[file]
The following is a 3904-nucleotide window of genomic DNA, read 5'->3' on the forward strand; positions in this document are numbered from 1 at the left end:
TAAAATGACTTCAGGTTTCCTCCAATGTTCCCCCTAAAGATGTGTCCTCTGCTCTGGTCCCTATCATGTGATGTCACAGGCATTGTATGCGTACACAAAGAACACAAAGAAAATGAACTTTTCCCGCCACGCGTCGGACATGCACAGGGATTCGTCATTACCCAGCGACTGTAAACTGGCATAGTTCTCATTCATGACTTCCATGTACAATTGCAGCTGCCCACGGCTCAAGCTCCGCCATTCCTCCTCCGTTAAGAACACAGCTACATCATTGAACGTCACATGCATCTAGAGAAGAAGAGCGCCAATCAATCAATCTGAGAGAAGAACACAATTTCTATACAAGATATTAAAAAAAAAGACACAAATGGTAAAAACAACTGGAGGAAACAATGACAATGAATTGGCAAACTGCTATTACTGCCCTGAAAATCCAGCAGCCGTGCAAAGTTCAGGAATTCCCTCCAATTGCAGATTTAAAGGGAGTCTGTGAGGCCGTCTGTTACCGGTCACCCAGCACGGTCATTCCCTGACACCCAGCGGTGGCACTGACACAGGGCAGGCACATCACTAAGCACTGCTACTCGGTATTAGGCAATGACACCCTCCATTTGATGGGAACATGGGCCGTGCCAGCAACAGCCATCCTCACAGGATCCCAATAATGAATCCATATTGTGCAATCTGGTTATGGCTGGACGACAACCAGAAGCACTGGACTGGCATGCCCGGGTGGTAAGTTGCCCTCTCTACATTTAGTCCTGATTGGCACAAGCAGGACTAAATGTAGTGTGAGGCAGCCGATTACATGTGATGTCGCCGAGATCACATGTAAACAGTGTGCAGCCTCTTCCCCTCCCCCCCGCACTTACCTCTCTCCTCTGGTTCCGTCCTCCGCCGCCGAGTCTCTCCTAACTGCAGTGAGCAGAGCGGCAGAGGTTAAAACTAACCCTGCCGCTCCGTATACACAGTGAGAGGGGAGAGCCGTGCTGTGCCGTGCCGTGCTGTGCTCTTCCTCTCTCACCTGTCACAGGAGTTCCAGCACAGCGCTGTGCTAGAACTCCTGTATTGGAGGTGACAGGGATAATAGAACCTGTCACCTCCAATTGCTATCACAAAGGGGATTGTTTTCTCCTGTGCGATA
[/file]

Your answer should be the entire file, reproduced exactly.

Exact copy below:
The following is a 3904-nucleotide window of genomic DNA, read 5'->3' on the forward strand; positions in this document are numbered from 1 at the left end:
TAAAATGACTTCAGGTTTCCTCCAATGTTCCCCCTAAAGATGTGTCCTCTGCTCTGGTCCCTATCATGTGATGTCACAGGCATTGTATGCGTACACAAAGAACACAAAGAAAATGAACTTTTCCCGCCACGCGTCGGACATGCACAGGGATTCGTCATTACCCAGCGACTGTAAACTGGCATAGTTCTCATTCATGACTTCCATGTACAATTGCAGCTGCCCACGGCTCAAGCTCCGCCATTCCTCCTCCGTTAAGAACACAGCTACATCATTGAACGTCACATGCATCTAGAGAAGAAGAGCGCCAATCAATCAATCTGAGAGAAGAACACAATTTCTATACAAGATATTAAAAAAAAAGACACAAATGGTAAAAACAACTGGAGGAAACAATGACAATGAATTGGCAAACTGCTATTACTGCCCTGAAAATCCAGCAGCCGTGCAAAGTTCAGGAATTCCCTCCAATTGCAGATTTAAAGGGAGTCTGTGAGGCCGTCTGTTACCGGTCACCCAGCACGGTCATTCCCTGACACCCAGCGGTGGCACTGACACAGGGCAGGCACATCACTAAGCACTGCTACTCGGTATTAGGCAATGACACCCTCCATTTGATGGGAACATGGGCCGTGCCAGCAACAGCCATCCTCACAGGATCCCAATAATGAATCCATATTGTGCAATCTGGTTATGGCTGGACGACAACCAGAAGCACTGGACTGGCATGCCCGGGTGGTAAGTTGCCCTCTCTACATTTAGTCCTGATTGGCACAAGCAGGACTAAATGTAGTGTGAGGCAGCCGATTACATGTGATGTCGCCGAGATCACATGTAAACAGTGTGCAGCCTCTTCCCCTCCCCCCCGCACTTACCTCTCTCCTCTGGTTCCGTCCTCCGCCGCCGAGTCTCTCCTAACTGCAGTGAGCAGAGCGGCAGAGGTTAAAACTAACCCTGCCGCTCCGTATACACAGTGAGAGGGGAGAGCCGTGCTGTGCCGTGCCGTGCTGTGCTCTTCCTCTCTCACCTGTCACAGGAGTTCCAGCACAGCGCTGTGCTAGAACTCCTGTATTGGAGGTGACAGGGATAATAGAACCTGTCACCTCCAATTGCTATCACAAAGGGGATTGTTTTCTCCTGTGCGATA